On Christmas Eve (2016), the world lost one of its most profound thinkers when learning theorist, Dr. Edith Ackermann, left us at age 70. Anyone blessed with even the most casual encounter with Edith embraced her as a mentor, collaborator, and friend. She bestowed boundless respect upon anyone trying to make the world more beautiful, just, or creative. Edith’s grace danced into a room like a cool breeze awakening its occupants and setting their sights towards what truly matters.

Edith was a giant among learning theorists, even if under-appreciated and a best kept secret. Her work focused on the intersection of play, design, childhood, and technology. She worked closely with Jean Piaget, Seymour Papert, and Ernst von Glasersfeld – three of the most important experts on learning ever. Her insights were invaluable to the LEGO Company, MIT students, architects, and educators around the world.

Edith was always there to help me clarify my thinking and to take an idea one stop past my anticipated exit. She was a pal with whom you could walk arm in arm discussing almost anything, laugh boisterously, and gossip quietly. We disliked many of the same ideas and people, but Edith was just much better at hiding her disdain.

Perhaps, Edith’s remarkable perspective came from being an outsider. Despite the profound impact she had on innumerable students and colleagues, I never got the sense that the testosterone-oozing world of MIT afforded her the respect or security she so richly deserved.

Shamefully, I do not know much about Edith’s history or personal life; yet another painful reminder that we should do everything possible to know our friends better. Therefore, I will share some thoughts about her work and what she meant to me.

CMK Intern Walter explains Pokemon Go to Edith

I don’t remember when I first met Edith. I think it was in 2000 when Seymour Papert sent me to sub for him as the keynote speaker at a conference held at the Piaget Archives in Geneva. Papert failed to tell the organizers that 1) he wasn’t coming or 2) that I was his replacement. The entire story is a hilarious comedy of errors that I’ll share another day.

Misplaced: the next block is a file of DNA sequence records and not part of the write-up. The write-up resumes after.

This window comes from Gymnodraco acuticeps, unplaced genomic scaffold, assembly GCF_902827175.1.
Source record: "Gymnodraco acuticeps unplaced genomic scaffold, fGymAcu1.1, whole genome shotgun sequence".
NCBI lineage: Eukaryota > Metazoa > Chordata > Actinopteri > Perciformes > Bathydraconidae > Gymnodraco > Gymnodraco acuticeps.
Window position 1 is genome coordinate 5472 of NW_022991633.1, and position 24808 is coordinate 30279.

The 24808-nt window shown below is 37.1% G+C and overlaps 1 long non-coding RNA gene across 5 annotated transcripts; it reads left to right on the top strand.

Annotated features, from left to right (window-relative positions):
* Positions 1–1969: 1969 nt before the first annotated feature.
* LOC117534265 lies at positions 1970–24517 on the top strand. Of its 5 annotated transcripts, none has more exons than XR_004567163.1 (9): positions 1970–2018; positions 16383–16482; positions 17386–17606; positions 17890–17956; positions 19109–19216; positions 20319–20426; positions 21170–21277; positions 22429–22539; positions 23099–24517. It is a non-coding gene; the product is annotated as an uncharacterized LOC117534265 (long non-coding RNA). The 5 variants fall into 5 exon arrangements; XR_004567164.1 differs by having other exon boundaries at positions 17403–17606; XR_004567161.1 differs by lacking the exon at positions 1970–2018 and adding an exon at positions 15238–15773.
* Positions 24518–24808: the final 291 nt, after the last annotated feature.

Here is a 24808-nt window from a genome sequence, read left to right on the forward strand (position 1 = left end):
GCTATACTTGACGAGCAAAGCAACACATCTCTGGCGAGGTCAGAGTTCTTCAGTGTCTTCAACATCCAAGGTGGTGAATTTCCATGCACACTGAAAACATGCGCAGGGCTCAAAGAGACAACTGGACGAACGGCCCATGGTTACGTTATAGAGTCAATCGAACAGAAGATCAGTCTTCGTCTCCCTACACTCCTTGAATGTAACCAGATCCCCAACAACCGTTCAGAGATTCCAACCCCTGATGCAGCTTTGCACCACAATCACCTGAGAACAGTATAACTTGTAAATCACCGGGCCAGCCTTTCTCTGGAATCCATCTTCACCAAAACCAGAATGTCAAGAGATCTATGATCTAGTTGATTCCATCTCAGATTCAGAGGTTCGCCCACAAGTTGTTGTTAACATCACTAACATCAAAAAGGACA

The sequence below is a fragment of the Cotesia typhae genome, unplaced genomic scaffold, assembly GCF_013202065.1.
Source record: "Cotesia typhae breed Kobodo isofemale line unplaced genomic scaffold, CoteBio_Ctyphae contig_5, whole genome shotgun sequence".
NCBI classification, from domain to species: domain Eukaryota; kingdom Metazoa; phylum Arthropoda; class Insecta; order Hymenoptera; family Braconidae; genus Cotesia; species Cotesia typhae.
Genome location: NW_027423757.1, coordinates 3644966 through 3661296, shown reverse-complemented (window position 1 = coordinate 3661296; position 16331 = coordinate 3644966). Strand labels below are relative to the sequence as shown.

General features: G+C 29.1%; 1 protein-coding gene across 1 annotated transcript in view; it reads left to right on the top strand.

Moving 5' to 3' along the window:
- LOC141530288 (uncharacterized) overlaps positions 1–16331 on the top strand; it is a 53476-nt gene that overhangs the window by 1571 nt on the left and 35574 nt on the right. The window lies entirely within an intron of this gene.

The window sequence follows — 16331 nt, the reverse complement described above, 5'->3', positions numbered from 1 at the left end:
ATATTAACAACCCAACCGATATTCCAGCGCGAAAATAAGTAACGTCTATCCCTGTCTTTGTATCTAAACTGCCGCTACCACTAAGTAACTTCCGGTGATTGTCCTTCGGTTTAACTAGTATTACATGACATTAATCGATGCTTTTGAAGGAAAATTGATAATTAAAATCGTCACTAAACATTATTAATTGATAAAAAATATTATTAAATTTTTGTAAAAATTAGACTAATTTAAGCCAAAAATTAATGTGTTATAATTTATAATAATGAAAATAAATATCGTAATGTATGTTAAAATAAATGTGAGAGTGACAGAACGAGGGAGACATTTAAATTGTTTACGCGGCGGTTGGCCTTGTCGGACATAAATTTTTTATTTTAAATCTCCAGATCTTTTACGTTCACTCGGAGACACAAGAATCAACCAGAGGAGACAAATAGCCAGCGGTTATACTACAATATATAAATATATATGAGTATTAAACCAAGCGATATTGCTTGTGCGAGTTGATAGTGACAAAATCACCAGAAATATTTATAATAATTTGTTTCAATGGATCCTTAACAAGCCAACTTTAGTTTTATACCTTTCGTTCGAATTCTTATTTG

Edith and I attended many EuroLogo (now Constructionism) Conferences and worked together 15+ years ago in Mexico City leading a workshop as members of the MIT Media Lab’s Future of Learning Group. Several years ago, I invited Edith to be a guest speaker at my 2014 Constructing Modern Knowledge institute. I set aside concerns that her Swiss accent, quiet demeanor, and brilliant intellect would not work in a room full of predominantly American educators. Her unrivaled genius made the risk worthwhile.

Edith’s wisdom, passion, humanity, and generosity of spirit made her an immediate favorite of the very educators who others treat as low-skill labor in need of a 7-step plan for raising achievement. The next year, Edith spent most of the institute with us interacting informally with participants and appearing on a panel discussion with two of my other heroes, David Loader and Deborah Meier. Last summer, despite her ongoing battle with Cancer, Edith Ackermann spent all four days of CMK helping each of us make meaning out of our individual and collective experiences.